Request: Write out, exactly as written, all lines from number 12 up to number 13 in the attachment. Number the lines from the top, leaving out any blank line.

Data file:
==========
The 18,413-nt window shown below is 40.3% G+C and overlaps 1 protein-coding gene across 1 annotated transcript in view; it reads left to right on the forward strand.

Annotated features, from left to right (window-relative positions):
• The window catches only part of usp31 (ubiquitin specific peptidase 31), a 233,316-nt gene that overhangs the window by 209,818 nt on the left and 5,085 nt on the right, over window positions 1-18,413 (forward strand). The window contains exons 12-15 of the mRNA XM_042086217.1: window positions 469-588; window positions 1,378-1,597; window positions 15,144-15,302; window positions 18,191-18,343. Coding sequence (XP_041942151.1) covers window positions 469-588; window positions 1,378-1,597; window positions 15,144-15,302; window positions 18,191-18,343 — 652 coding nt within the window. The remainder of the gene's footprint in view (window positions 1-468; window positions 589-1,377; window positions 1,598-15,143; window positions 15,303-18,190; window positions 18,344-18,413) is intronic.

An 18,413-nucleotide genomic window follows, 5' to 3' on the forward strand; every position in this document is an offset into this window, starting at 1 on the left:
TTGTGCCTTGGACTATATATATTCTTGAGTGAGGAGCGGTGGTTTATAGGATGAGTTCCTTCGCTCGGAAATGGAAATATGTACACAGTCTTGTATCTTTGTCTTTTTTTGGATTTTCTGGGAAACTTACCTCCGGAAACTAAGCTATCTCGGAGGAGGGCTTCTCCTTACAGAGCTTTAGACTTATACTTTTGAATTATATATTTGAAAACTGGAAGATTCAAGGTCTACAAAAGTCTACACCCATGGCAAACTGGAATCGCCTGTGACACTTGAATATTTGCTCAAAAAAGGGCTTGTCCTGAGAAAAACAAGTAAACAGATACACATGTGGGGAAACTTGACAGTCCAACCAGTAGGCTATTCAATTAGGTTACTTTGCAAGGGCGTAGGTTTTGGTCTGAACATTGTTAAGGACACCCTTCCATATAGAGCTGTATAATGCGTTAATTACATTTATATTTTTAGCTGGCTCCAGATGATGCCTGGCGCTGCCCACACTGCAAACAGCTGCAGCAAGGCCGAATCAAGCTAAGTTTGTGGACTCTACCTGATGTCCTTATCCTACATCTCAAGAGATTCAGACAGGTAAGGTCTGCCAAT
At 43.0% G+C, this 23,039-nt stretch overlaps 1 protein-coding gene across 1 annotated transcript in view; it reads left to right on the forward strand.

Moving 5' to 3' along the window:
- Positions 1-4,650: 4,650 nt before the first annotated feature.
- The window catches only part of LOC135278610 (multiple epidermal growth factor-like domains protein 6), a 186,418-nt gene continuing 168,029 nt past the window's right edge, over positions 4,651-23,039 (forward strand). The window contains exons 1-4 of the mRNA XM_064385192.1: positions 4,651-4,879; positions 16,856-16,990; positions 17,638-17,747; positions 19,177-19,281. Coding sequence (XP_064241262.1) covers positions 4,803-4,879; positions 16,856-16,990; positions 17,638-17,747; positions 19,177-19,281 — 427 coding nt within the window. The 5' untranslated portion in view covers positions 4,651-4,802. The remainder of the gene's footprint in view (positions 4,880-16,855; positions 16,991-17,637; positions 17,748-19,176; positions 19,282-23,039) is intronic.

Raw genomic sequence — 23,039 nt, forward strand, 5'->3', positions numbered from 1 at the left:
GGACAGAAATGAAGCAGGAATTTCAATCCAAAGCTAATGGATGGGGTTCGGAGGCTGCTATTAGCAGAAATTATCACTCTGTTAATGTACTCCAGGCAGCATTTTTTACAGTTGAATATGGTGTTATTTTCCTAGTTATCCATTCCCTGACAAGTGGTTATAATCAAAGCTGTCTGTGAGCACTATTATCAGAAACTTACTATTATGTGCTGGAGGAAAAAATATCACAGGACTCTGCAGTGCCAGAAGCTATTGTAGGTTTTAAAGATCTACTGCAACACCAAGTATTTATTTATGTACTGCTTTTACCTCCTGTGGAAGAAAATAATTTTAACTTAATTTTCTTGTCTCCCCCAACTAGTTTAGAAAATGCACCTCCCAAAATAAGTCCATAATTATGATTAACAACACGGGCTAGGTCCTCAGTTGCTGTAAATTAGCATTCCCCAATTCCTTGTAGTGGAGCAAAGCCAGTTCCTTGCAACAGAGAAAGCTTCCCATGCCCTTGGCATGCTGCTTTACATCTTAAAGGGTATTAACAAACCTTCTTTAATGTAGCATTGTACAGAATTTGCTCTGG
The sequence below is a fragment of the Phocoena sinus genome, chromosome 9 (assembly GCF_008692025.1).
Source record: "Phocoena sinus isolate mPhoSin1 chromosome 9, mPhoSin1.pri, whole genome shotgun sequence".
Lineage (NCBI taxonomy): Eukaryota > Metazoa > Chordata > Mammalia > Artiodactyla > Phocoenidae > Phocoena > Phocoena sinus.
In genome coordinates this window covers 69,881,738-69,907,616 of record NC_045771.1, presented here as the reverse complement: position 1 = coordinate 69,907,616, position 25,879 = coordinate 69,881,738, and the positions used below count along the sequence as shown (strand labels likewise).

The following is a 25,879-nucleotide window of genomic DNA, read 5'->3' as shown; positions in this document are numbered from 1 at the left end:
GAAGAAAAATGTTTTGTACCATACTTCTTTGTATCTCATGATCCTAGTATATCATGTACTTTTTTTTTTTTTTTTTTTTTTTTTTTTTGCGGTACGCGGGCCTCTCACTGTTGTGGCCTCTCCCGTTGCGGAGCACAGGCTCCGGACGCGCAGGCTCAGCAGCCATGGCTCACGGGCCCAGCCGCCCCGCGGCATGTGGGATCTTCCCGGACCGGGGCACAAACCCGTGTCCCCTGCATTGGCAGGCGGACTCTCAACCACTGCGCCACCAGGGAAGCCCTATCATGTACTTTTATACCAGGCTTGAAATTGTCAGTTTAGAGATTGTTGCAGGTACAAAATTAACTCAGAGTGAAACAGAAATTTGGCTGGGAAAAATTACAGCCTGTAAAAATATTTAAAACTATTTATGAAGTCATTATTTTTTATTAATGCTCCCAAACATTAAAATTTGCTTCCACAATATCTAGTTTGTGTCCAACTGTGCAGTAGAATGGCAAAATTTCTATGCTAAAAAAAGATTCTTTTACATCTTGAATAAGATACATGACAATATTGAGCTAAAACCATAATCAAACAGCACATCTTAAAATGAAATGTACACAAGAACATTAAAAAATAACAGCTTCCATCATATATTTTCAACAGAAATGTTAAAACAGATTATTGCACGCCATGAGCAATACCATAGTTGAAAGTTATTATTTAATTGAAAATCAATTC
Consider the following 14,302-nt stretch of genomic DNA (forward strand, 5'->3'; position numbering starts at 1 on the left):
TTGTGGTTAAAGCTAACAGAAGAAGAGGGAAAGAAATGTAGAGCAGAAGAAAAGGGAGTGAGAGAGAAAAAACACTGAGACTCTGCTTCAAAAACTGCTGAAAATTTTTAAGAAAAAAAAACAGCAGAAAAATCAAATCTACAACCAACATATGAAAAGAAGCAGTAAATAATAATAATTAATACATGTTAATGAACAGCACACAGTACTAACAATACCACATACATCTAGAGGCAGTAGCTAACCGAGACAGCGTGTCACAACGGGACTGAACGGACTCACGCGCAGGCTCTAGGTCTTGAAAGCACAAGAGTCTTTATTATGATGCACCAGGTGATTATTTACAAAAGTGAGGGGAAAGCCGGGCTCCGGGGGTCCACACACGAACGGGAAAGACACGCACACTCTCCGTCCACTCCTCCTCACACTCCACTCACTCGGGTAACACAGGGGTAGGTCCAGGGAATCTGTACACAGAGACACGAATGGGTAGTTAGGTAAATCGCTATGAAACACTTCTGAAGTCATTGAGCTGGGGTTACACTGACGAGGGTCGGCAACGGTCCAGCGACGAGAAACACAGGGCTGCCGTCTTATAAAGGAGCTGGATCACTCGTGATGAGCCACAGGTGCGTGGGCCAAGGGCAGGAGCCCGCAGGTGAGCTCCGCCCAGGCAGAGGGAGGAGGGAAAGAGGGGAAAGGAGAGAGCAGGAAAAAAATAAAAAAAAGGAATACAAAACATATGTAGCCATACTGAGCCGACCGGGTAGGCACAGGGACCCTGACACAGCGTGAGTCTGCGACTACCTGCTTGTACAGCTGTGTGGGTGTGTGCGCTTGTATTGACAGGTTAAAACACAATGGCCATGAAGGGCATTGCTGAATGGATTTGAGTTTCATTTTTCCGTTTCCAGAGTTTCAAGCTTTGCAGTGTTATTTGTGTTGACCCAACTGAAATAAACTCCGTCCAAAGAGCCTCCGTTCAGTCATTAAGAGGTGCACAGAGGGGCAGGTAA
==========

The sequence below is a fragment of the Phocoena sinus genome, chromosome 9 (assembly GCF_008692025.1).
Source record: "Phocoena sinus isolate mPhoSin1 chromosome 9, mPhoSin1.pri, whole genome shotgun sequence".